The Ox Bow Incident William Wellman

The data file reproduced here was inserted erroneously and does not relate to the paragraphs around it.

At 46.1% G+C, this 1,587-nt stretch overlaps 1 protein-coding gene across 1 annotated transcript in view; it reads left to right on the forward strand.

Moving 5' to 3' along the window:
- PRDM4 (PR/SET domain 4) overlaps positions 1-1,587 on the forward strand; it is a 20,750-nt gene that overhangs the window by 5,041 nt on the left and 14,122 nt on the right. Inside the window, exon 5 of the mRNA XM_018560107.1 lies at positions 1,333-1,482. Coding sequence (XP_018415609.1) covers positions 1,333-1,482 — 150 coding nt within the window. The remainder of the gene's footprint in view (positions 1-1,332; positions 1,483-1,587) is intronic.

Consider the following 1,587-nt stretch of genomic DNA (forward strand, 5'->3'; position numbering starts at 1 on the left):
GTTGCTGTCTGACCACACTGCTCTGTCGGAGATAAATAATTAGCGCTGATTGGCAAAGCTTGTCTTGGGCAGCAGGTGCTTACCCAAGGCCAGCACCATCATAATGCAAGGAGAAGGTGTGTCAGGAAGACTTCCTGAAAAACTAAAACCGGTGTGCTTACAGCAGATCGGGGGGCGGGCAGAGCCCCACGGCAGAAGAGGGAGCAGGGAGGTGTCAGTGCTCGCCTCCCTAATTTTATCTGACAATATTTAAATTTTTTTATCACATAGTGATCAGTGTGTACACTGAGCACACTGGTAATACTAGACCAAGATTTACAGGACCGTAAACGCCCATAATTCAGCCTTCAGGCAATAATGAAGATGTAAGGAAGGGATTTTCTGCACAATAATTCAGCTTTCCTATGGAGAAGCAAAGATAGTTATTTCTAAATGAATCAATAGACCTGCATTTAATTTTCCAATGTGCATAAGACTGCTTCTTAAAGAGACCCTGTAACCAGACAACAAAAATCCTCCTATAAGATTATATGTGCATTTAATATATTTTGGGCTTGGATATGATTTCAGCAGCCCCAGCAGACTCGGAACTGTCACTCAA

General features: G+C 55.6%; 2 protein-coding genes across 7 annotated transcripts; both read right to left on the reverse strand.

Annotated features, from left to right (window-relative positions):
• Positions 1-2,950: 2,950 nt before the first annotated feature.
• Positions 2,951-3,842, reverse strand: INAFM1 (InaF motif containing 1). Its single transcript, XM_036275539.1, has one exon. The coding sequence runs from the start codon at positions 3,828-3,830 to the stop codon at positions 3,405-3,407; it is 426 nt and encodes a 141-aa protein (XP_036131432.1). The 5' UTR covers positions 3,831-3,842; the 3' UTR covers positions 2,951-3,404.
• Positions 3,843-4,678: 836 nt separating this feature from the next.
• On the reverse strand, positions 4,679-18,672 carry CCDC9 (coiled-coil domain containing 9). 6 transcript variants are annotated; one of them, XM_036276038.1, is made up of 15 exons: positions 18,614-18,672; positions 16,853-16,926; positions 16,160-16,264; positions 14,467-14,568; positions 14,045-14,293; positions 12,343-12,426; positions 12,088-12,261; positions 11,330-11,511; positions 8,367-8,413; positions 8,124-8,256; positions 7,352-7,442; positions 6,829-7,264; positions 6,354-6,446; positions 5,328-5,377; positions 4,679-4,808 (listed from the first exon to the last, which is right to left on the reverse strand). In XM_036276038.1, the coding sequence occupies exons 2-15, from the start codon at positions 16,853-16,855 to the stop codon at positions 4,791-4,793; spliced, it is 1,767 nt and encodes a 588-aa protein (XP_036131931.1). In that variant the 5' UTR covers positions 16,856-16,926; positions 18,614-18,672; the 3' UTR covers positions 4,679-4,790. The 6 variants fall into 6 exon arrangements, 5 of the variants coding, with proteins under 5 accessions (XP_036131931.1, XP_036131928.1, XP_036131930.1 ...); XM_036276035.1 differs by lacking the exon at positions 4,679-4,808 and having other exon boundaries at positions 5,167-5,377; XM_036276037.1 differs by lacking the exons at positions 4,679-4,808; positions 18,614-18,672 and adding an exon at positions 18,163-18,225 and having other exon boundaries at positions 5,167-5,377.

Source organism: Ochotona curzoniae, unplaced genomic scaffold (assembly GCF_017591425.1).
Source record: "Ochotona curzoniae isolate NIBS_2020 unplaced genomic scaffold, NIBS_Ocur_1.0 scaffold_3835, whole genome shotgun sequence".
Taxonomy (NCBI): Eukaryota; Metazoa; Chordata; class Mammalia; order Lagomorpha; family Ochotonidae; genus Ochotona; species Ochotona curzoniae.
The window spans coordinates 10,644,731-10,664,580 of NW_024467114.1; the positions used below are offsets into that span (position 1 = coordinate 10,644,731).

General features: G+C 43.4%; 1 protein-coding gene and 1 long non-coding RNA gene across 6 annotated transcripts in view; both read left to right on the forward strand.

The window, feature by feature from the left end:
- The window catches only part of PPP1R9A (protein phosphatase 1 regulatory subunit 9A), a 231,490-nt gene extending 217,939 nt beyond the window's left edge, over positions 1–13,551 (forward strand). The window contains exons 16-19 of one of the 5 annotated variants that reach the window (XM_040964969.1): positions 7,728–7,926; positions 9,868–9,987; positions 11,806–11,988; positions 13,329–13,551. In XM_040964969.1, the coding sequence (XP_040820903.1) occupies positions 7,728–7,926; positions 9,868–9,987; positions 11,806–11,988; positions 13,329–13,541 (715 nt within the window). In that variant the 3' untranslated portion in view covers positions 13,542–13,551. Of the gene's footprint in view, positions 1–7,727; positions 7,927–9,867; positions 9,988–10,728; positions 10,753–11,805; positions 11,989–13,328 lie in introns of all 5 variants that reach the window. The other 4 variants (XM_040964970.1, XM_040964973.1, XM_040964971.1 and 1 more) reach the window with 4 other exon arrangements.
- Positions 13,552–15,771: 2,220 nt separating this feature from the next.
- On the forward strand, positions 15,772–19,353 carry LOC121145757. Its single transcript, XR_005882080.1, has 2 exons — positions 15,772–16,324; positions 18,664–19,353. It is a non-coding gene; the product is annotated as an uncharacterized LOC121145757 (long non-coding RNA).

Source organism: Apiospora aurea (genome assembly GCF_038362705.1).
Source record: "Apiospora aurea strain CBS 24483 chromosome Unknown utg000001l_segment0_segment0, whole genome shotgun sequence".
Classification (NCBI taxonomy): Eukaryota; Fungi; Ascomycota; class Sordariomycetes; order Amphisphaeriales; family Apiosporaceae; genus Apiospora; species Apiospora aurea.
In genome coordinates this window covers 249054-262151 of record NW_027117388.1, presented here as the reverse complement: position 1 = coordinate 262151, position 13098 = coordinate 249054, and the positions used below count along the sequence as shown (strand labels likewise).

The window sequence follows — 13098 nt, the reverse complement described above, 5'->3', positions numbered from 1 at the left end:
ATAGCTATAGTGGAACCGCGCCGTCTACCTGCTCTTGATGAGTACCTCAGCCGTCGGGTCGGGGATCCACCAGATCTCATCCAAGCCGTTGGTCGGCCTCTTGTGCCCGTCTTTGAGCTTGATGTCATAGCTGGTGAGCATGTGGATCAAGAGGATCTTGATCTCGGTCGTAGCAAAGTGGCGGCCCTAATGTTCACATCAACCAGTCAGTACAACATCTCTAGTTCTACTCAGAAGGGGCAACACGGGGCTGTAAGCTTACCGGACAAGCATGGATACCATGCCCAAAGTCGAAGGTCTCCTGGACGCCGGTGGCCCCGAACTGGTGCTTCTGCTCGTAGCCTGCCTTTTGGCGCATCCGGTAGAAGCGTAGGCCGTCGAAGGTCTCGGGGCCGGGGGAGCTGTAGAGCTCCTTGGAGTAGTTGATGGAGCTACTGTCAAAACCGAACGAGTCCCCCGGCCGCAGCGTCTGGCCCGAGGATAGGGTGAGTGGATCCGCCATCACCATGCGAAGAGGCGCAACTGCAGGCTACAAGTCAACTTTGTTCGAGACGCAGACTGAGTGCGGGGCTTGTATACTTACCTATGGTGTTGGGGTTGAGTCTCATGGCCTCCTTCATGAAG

ox-bowAt this point in his career, Henry Fonda was not happy with most of the films he had made. Steinbeck’s classic novel, The Grapes of Wrath, was certainly one he was proud of, and thanks to John Ford, he got the role of a lifetime. Like Brando as Stanley Kowalski, or Cagney as George M. Cohan, it’s difficult to imagine anyone else fitting the role of Tom Joad other than Henry Fonda. But there was a price to be paid for getting that part. 20th Century Fox honcho, Darryl F. Zanuck would only give him the role if he signed a contract with the studio. One of the films he made for Fox during this period was The Ox-Bow Incident, based on Walter Van Tilbert Clark’s extraordinary novel. Directed by William “Wild Bill” Wellman, the film is an oddity in westerns of the period. In 1943, the war was on and most films focused on lightweight escapist entertainment, a two hour break from worrying about husbands, fathers, sons and the horrors of what was happening in the world. The Ox-Bow Incident was not lightweight entertainment, it was a downbeat, ugly look at humanity with little gun play. Instead it focused on vigilantism, group mentality that reduced men to the lowest primal level of thoughts and deeds.  It is arguably the first psychological western ever made. Continue reading